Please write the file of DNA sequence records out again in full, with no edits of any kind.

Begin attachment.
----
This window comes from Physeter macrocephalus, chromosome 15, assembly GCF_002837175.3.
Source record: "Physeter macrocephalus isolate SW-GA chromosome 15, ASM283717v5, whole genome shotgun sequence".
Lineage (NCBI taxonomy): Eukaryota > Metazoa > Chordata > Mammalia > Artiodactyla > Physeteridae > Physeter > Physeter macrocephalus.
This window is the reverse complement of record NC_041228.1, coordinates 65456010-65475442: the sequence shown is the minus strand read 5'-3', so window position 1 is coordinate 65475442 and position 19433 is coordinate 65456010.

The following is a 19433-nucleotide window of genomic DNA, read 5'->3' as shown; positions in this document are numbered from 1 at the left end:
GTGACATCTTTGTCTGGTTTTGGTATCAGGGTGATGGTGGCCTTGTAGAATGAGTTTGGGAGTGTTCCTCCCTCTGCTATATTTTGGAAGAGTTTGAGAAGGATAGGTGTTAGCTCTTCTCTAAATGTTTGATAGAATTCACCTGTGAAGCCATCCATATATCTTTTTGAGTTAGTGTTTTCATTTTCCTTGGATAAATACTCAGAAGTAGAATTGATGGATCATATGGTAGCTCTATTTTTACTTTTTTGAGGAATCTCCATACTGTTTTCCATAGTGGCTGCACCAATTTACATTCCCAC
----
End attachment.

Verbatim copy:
This window comes from Physeter macrocephalus, chromosome 15, assembly GCF_002837175.3.
Source record: "Physeter macrocephalus isolate SW-GA chromosome 15, ASM283717v5, whole genome shotgun sequence".
Lineage (NCBI taxonomy): Eukaryota > Metazoa > Chordata > Mammalia > Artiodactyla > Physeteridae > Physeter > Physeter macrocephalus.
This window is the reverse complement of record NC_041228.1, coordinates 65456010-65475442: the sequence shown is the minus strand read 5'-3', so window position 1 is coordinate 65475442 and position 19433 is coordinate 65456010.

The following is a 19433-nucleotide window of genomic DNA, read 5'->3' as shown; positions in this document are numbered from 1 at the left end:
GTGACATCTTTGTCTGGTTTTGGTATCAGGGTGATGGTGGCCTTGTAGAATGAGTTTGGGAGTGTTCCTCCCTCTGCTATATTTTGGAAGAGTTTGAGAAGGATAGGTGTTAGCTCTTCTCTAAATGTTTGATAGAATTCACCTGTGAAGCCATCCATATATCTTTTTGAGTTAGTGTTTTCATTTTCCTTGGATAAATACTCAGAAGTAGAATTGATGGATCATATGGTAGCTCTATTTTTACTTTTTTGAGGAATCTCCATACTGTTTTCCATAGTGGCTGCACCAATTTACATTCCCAC